How To Achieve Optimal Treatment Of Puncture Wounds

Clinical Editor: Lawrence Karlock, DPM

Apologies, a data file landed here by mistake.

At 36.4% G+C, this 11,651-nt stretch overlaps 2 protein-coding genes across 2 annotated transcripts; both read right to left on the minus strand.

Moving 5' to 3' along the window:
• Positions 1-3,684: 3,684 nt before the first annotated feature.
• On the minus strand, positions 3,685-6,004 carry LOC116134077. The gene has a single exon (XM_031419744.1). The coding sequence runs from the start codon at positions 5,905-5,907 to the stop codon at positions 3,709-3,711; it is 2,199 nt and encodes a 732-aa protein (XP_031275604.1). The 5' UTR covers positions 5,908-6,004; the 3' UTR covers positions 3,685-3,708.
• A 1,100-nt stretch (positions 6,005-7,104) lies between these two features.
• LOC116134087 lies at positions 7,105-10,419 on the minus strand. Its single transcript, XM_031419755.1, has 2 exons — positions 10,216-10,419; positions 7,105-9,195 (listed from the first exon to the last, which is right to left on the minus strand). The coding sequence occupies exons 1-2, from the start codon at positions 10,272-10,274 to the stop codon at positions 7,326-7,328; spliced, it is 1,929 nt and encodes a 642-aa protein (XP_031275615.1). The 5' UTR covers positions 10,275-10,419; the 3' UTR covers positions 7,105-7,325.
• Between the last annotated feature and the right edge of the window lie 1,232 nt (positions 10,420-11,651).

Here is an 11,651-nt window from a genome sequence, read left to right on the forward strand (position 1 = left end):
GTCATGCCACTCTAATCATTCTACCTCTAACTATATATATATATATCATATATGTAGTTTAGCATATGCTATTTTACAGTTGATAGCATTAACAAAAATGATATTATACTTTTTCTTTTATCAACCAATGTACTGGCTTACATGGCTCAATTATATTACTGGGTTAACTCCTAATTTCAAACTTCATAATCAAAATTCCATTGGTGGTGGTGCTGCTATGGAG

For inpatients, she will use an IV variation such as piperacillin/tazobactam or ampicillin/ sulbactam.       “I keep a very close eye on these patients and if there is no evidence of improvement after 72 hours, I need to consider that I have overlooked something,” says Dr. Judge.       For someone with a penicillin allergy, Dr. Judge uses trimethoprim-sulfamethoxazole DS (160/800) bid and clindamycin 300 mg qid as alternatives, noting that one can give both medications via oral or IV routes. As she points out, it seems like a common pattern that some strains of methicillin-resistant Staphylococcus aureus are sensitive to trimethoprim-sulfamethoxazole. Accordingly, Dr. Judge makes this drug her first choice in patients who are allergic to penicillin but not allergic to sulfa.       “Each year, the infection control department gives an annual report for each individual hospital/facility regarding current bacterial strains and resistances,” adds Dr. Judge. “This is a good reference to help prevent the selection of an agent that has proved to be ineffective within a particular facility.”       Q: When do you consider primary closure of these wounds?       A: If the initial injury occurred less than eight hours before irrigation, drainage and debridement of all devitalized tissue, Dr. Keller says one may choose to close the wound primarily. If more than eight hours have elapsed, he suggests leaving the wound open to drain and using packing. If a reexamination of the wound shows no clinical signs of infection, Dr. Keller says one may close the wound five to seven days later.       For a wound that Dr. Judge sees in the “golden period” of a few hours after the injury, she often can clean the wound definitively, get cultures and do a loose primary closure. If she finds any contamination or a lot of tissue damage due to high energy trauma, such as a gunshot wound, Dr. Judge says it is probably best to debride, irrigate and pack the wound open even if one has treated it within six hours after the injury. As Dr. Judge notes, a delayed primary closure is frequently a good alternative to primary closure since it gives the DPM an opportunity to see the culture and sensitivity report, consider alternate antibiotics if necessary and then pursue a subsequent debridement prior to closure.       Dr. Karlock considers primary closure with acute wounds that have been irrigated thoroughly and are extremely clean. If he has any question as to whether the wound should be closed, Dr. Karlock recommends packing the wound open and performing primary closure later or even letting the wounds granulate in.       Dr. Judge is a Fellow of the American College of Foot and Ankle Surgeons. She completed a three-year surgical residency program in major reconstructive surgery for the leg, foot and ankle. She is board-certified in reconstructive rearfoot and ankle surgery. She has offices in Port Clinton, Ohio and Lambertville, Mich. Dr. Judge is the Official Foot and Ankle Physician for The Jamie Farr Owens Corning LPGA Classic.       Dr. Karlock is a Fellow of the American College of Foot and Ankle Surgeons, and practices in Austintown, Ohio. He is the Clinical Instructor of the Western Reserve Podiatric Residency Program in Youngstown, Ohio. Dr. Karlock is a member of the Editorial Advisory Board for WOUNDS, a Compendium of Clinical Research and Practice.       Dr. Keller is a Fellow of the American College of Foot and Ankle Surgeons. He is the Residency Director of the Benedictine Podiatric Residency Program (PM&S-36). He practices at Hudson Valley Foot Associates in Kingston, N.Y.       For related articles, see “How To Diagnose And Treat Foreign Body Injuries” in the June 2003 issue of Podiatry Today or “How To Treat Bite Injuries” in the May 2003 issue.       For more articles, please visit the archives at

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